One sentencing standard for all offenders

Terri-Lynne McClintic shouldn't have been sent to a healing lodge. In fact, the very nature of such institutions defies fair practise

One sentencing standard for all offendersTerri-Lynne McClintic, convicted of the 2009 abduction, rape and murder of eight-year-old Tory Stanford, was recently moved from federal prison to a healing lodge. Canadians were surprised – to say the least – that the transfer of a convicted child murderer to a healing lodge was not something new but had being going on since…

One set of laws for all the only way to end racism in Canada

In his new book There is No Difference, Peter Best details a way to resolve Canada’s legal and social relations with its Indigenous

One set of laws for all the only way to end racism in CanadaIn his new book There Is No Difference, Ontario lawyer Peter Best begins a long-repressed national conversation about Canada’s legal and social relations with its Indigenous people. Best asks: Why can’t Nelson Mandela’s goal and vision of one set of laws for all be the goal in Canada? Why keep and even extend the demonstrably-failing separate…

We can’t ignore the roots of some rural crime

Trotting out historical excuses for criminal actions will only leave rural residents to continue to be terrorized by gangsters

We can’t ignore the roots of some rural crimeRural crime near troubled reserves on the Prairies must be acknowledged if there’s any hope of remedying the situation. Doug Cuthand, an Indigenous Saskatchewan columnist, believes the phrase ‘rural crime‘ is code for crimes committed by Indigenous thugs. But in Saskatchewan, for example, an Indigenous man is 33 times as likely to be convicted of…

The strangling nature of Canada’s ‘duty to consult’ the Indigenous

A recent Supreme Court decision seems to have loosened the constraints, but will new legislation push such matters to the UN?

The strangling nature of Canada’s ‘duty to consult’ the IndigenousThe Supreme Court of Canada’s Mikisew decision, delivered on Oct. 11, 2018, marks what could be a very significant development in Canadian law – possibly ushering in a more reasonable era, where courts intervene less in matters that properly belong to the people’s elected representatives. Let me explain: Section 35 was written into Canada’s brand…

Skills training, education keys to finding work for First Nations people

Eight of 10 unemployed Indigenous Albertans living off reserve said there was a shortage of jobs: StatsCan

Skills training, education keys to finding work for First Nations peopleSkills training and more education were identified by First Nations people living off reserve as the key to finding work, according to the 2017 Aboriginal Peoples Survey released on Monday by Statistics Canada. The survey found 27 per cent of respondents said those two factors would help them most to find a job. “The off-reserve…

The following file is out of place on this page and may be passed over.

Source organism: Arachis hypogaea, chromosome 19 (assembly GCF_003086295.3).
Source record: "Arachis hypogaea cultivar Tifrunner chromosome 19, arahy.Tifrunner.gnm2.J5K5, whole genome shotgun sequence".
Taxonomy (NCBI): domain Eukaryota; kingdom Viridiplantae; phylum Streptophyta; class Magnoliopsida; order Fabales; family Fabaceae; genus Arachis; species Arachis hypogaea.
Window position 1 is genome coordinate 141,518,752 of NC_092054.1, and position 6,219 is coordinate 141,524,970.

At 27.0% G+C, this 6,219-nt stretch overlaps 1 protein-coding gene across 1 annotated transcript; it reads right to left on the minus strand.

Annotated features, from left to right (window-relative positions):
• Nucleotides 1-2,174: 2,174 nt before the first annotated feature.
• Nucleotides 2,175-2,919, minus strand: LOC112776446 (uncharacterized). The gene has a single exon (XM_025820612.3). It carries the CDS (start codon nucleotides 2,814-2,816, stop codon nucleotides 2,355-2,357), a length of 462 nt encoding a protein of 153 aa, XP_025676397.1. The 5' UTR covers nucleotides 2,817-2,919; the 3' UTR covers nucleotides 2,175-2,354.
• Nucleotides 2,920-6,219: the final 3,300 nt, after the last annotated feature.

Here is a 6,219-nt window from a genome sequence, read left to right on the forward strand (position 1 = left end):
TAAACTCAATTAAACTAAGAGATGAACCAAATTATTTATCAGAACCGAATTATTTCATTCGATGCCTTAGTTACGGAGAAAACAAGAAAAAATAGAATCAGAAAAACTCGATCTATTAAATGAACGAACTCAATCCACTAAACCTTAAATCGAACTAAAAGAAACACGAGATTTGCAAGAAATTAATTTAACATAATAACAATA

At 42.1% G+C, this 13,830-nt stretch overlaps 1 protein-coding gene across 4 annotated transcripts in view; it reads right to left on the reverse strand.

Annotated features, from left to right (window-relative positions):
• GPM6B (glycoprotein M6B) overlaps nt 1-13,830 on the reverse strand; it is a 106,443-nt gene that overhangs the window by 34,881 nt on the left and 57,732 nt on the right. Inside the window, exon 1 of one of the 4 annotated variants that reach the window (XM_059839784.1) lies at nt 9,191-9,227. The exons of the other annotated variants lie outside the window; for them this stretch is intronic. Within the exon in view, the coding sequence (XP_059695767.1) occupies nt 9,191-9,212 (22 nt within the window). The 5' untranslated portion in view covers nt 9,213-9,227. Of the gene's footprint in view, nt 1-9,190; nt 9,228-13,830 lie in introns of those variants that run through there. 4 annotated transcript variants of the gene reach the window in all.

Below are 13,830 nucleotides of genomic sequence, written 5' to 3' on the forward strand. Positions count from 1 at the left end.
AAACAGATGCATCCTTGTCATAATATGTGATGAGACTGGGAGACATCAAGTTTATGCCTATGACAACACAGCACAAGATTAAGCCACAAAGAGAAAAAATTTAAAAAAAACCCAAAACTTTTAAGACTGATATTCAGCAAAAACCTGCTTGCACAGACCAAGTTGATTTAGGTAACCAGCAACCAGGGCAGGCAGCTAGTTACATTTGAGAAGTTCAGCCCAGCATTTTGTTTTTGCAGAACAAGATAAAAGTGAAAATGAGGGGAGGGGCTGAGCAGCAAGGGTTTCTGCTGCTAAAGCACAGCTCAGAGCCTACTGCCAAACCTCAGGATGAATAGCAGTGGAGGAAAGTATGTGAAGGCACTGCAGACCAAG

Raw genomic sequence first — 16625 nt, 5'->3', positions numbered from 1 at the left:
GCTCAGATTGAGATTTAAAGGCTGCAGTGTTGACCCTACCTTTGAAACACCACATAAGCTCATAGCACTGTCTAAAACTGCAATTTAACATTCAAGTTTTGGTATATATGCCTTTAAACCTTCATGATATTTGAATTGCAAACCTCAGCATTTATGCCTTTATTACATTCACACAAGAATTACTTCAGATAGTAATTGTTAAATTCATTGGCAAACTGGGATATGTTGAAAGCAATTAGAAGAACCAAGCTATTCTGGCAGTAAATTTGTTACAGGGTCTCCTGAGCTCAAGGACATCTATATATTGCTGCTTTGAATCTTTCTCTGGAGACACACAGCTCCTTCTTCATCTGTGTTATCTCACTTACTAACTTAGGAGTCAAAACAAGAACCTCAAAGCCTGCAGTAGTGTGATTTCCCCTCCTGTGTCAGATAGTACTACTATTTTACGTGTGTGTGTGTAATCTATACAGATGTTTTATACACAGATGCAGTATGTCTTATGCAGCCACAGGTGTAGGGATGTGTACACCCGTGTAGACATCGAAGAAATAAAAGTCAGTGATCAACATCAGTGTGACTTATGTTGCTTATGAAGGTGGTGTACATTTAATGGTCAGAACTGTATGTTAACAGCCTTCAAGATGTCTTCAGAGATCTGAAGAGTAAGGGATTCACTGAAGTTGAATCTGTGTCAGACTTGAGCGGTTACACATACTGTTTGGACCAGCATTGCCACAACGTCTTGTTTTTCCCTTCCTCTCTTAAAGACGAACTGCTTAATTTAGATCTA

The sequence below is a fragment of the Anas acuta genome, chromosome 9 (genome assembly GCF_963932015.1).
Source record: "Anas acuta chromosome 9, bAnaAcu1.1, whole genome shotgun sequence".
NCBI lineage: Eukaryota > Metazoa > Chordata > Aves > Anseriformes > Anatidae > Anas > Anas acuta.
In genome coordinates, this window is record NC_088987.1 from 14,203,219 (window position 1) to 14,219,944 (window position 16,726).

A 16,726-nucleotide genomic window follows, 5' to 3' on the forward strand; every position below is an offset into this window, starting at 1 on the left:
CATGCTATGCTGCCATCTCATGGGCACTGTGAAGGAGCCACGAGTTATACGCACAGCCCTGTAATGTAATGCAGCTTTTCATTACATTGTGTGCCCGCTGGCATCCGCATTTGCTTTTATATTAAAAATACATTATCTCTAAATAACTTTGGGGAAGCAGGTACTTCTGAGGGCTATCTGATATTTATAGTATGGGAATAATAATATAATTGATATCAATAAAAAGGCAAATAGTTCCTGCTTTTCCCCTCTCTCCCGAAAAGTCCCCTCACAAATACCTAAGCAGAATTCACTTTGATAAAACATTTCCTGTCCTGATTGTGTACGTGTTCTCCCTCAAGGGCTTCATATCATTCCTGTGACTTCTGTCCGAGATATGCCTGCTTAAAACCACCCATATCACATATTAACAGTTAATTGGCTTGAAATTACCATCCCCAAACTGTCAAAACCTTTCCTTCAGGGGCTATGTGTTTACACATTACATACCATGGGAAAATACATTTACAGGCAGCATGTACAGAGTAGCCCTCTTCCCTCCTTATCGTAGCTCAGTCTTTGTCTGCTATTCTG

A bad rap: one singer’s misplaced perspective on treaty rights

The federal government now spends approximately $100,000 per year on each First Nations family

A bad rap: one singer’s misplaced perspective on treaty rightsAs a regular attendee of the Winnipeg Folk Festival, I’ve had the good fortune to watch and hear a wide variety of interesting musicians over the years. One such performance was that of an Indigenous rapper. His main theme in a number of his songs was treaty rights. Basically, he powerfully denounced the government and…

Jean Chretien tried to end Canada’s apartheid system

As a cabinet minister under Pierre Trudeau, his bold plan would have improved the lives of Indigenous Canadians. It was doomed

Jean Chretien tried to end Canada’s apartheid systemFormer prime minister Jean Chrétien, now 84, sounded just like the feisty street fighter he once was during a recent CBC Radio interview. But his tenacity wasn't enough to win one of Canada’s gravest – and enduring – fights. From a very young backbencher, through many cabinet posts, and finally to a prime minister who only…

Canada’s persistent apartheid system

Canadians passionately denounced South Africa while not noticing that we had an apartheid system of our own. It's still here

Winnipeg’s Canadian Museum for Human Rights is commemorating Nelson Mandela’s long struggle against the white South African apartheid regime. Mandela, who died in 2013 at age 95, was imprisoned for 27 years because of his defiance of the regime and his determination to end apartheid. That apartheid regime divided people into racial categories and issued…

How to get First Nations onside with resource-related projects

The support of B.C. Indigenous communities for LNG projects provides a working model for agreements

How to get First Nations onside with resource-related projectsThe division and acrimony among First Nation communities over the Trans Mountain pipeline expansion project can mask the many examples of Indigenous communities that have reached agreements with resource companies. For example, how many Canadians know that the experience of First Nations on liquefied natural gas (LNG) development has been extremely positive? “While B.C. First…

Stop playing the racist card and deal with the real problems

To ignore a safety issue involving alcohol use among Indigenous communities for fear of being labelled a racist is just plain wrong

Stop playing the racist card and deal with the real problemsEver since Wilbur and Orville Wright proved that heavier-than-air machines could fly, safety has been a priority when it comes to air travel. Engines and chassis are inspected and re-inspected. If some gizmo in your car engine breaks, your car stops and you look under the hood. You don’t have that luxury in an airplane.…